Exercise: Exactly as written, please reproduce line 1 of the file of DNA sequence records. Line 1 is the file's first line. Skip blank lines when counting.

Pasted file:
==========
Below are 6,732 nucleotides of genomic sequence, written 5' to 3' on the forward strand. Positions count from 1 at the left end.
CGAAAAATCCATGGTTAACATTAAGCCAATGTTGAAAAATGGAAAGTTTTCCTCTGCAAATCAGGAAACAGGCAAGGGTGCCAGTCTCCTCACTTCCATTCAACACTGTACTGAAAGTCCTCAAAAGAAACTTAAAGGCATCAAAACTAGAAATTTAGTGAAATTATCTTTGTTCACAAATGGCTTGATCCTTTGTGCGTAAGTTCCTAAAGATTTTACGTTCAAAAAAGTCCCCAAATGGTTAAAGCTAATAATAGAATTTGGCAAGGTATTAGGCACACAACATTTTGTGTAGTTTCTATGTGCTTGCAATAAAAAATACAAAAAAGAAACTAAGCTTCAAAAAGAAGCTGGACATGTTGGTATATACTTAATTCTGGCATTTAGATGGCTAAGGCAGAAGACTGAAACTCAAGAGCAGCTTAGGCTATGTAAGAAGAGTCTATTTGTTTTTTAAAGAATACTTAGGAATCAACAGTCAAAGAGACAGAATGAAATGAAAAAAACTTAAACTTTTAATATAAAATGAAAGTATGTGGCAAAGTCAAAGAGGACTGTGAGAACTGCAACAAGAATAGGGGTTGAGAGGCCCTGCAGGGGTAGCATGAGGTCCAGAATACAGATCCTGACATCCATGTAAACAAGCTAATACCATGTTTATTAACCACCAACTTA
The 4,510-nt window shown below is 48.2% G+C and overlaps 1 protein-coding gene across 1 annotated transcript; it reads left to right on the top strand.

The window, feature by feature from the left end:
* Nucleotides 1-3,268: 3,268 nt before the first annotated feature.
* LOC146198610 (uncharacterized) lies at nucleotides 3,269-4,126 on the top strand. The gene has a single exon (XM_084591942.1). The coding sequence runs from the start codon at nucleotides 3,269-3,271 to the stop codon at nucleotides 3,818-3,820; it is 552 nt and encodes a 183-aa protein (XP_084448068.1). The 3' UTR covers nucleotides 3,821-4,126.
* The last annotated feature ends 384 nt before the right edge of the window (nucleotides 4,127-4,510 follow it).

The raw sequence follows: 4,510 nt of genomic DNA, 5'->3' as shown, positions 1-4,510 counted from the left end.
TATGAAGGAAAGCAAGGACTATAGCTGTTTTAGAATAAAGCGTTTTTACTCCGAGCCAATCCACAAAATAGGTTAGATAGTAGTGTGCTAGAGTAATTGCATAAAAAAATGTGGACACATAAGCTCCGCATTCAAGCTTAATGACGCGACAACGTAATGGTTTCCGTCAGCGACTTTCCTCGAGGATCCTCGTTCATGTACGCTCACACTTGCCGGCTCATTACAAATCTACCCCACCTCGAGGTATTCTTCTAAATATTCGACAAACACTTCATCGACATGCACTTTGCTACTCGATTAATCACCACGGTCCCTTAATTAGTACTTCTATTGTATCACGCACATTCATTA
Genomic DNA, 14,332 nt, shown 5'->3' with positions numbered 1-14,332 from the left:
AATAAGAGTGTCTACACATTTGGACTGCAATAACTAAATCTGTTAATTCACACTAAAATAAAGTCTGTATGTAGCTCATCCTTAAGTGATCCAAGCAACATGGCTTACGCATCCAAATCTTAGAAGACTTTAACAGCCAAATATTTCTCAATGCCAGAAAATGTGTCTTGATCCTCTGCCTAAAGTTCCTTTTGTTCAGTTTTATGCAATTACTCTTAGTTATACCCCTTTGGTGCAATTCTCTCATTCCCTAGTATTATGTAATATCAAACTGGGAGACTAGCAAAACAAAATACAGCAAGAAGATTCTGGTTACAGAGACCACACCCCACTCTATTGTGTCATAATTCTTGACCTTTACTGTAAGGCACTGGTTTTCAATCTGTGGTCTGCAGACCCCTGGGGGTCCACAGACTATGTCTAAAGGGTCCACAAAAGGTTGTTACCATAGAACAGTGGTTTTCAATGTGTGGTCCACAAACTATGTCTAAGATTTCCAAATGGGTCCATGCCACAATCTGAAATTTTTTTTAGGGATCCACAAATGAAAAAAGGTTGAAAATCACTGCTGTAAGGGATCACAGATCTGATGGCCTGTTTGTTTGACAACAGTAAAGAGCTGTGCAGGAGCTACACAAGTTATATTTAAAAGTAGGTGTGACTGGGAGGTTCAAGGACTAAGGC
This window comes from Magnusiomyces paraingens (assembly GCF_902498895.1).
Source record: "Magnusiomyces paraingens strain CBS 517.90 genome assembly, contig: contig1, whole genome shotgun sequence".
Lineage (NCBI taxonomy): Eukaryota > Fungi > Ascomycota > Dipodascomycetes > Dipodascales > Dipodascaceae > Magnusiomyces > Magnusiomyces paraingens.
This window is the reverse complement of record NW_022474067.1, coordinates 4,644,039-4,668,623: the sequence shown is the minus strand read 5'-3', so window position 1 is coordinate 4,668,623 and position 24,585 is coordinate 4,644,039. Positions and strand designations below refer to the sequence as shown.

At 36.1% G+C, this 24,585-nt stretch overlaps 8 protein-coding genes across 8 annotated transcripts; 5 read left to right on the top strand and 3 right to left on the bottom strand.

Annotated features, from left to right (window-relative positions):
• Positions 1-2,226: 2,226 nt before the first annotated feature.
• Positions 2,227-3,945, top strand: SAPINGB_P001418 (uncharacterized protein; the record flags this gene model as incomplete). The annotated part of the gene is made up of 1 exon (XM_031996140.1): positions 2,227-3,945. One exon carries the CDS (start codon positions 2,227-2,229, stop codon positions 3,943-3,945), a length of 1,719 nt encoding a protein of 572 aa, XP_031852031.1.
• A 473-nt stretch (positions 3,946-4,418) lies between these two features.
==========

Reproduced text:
Below are 6,732 nucleotides of genomic sequence, written 5' to 3' on the forward strand. Positions count from 1 at the left end.